Scientists from the California Institute of Technology (Caltech) have provided the first-ever glimpse of the structure of a key protein -- gp120 -- found on the surface of a specific subgroup of the human immunodeficiency virus, HIV-1. In addition, they demonstrated that a particular antibody to gp120 makes contact not only with the protein, but with the CD4 receptor that gp120 uses to gain entrance into the body's T cells.
This three-dimensional understanding of how gp120 is built is more than just a basic scientific advance. "There's a tremendous continuing effort to develop a vaccine for HIV," says Caltech postdoctoral scholar Ron Diskin, "and most of those efforts use gp120. Having more structural information will facilitate better vaccine design."
The findings are detailed in a paper published in the advance online edition of the journal Nature Structural & Molecular Biology.
The team looked specifically at gp120 from what is known as clade C HIV-1. To explain what that means, here's a brief HIV family history: Most people who get HIV and proceed to AIDS are infected with a member of the HIV-1 family of viruses. HIV-1 is divided into groups; most AIDS-related strains of the virus come from group M. The groups are further subdivided into what are known as clades.
Clade B is the form of group M HIV-1 most often found in the United States and western Europe, and the one that is probably best-studied to date. Clade C, the clade studied by the Caltech team, is "the one that is devastating Africa and Asia," says Diskin. "It's the one that probably causes the largest number of infections worldwide."
Previous studies had looked at the structure of clade B gp120, and it had been assumed -- but not proven -- that clade C's version would look much the same.
In order to uncover the structure of clade C gp120 -- and determine if the hypothesis about its similarities was indeed true -- the Caltech team needed to crystallize the protein. That was no easy task. Turns out, says Diskin, the protein itself is not stiff enough for crystallization. And so the researchers created a complex of molecules consisting of a gp120 monomer, a CD4 receptor, and an anti-HIV antibody known as 21c.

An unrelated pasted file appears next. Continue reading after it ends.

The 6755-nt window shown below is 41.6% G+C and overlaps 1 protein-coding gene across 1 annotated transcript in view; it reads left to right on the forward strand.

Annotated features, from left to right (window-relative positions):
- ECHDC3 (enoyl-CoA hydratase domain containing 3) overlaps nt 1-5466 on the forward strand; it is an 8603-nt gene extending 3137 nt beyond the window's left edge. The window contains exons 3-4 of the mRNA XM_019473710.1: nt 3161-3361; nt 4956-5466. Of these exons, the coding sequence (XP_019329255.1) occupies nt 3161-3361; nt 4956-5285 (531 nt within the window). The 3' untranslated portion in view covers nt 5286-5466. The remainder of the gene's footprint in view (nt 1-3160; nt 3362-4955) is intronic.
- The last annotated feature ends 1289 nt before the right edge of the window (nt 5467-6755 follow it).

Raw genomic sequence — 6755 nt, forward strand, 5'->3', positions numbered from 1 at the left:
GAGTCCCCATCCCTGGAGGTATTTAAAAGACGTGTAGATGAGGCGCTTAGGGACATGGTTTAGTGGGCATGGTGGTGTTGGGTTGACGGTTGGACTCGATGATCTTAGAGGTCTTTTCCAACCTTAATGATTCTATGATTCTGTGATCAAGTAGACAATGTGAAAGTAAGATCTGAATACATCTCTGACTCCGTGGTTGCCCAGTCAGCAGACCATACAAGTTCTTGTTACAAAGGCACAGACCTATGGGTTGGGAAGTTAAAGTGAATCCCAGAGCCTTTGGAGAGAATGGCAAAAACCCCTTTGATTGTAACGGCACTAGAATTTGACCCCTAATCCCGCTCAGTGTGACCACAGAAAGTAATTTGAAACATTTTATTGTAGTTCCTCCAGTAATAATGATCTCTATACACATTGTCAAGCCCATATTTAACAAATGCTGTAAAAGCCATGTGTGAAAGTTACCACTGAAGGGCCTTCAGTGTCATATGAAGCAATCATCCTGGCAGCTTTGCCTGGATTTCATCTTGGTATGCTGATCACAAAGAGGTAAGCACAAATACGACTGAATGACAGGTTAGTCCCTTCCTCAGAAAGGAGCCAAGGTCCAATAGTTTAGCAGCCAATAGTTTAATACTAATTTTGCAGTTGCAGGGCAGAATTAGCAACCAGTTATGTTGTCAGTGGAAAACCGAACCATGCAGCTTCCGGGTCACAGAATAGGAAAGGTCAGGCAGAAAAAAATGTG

This configuration facilitated crystallization, and allowed the scientists to look not only at gp120 -- which, indeed, "looks pretty much the same in clade C as in clade B," says Diskin -- but to visualize the entire binding site and to see how the various components in the complex interact with one another.
That was when they noticed something unusual: Antibody 21c was not only reacting to -- and thus making contact with -- the gp120 protein sticking out from HIV's envelope, but also was reacting to the CD4 receptors on the body's own T cells. It is the first time this sort of polyreactivity -- a response to more than one antigen -- had been visualized in the 3-D structure of an HIV-targeting antibody.
"The most interesting aspect of our structure is the unexpected contact between the antibody and CD4," says Pamela Bjorkman, the Max Delbruck Professor of Biology at Caltech, a Howard Hughes Medical Institute investigator, and the Caltech team's leader. "The binding to CD4 suggests that this class of anti-HIV antibodies has autoreactive properties, which raises many interesting questions about how anti-HIV immune responses affect an HIV-infected individual."
Does this autoreactivity mean that 21c is too dangerous to work with, because clinicians might be courting a potential autoimmune response with a vaccine that elicits 21c-like antibodies?
Not necessarily, says Diskin.
"Other data out there show that some of the best neutralizing antibodies are also autoreactive," he explains.
What it does mean, however, is that there would be additional hurdles to overcome in eliciting such antibody responses, Diskin says. The body tends to eliminate autoreactive antibodies, in an attempt to keep autoimmune diseases at bay. "In order to create a good vaccine to produce 21c-like antibodies, researchers will have to overcome this elimination mechanism."
The next step for the Caltech team is to try to improve on the relatively low-resolution structure worked out in the current paper. In addition, Diskin says, the team would like to try to resolve the structure of a gp120 trimer -- a more complex, three-pronged version of the protein.
In addition to Bjorkman and Diskin, the other coauthor on the paper is Paola Marcovecchio, a Caltech research technician. Their work was made possible by a fellowship from the European Molecular Biology Organization, a Collaboration for AIDS Vaccine Discovery grant (supported by the Bill & Melinda Gates Foundation), and support from Caltech's Molecular Observatory (funded by the Gordon and Betty Moore Foundation).
Materials provided by California Institute of Technology. Note: Content may be edited for style and length.
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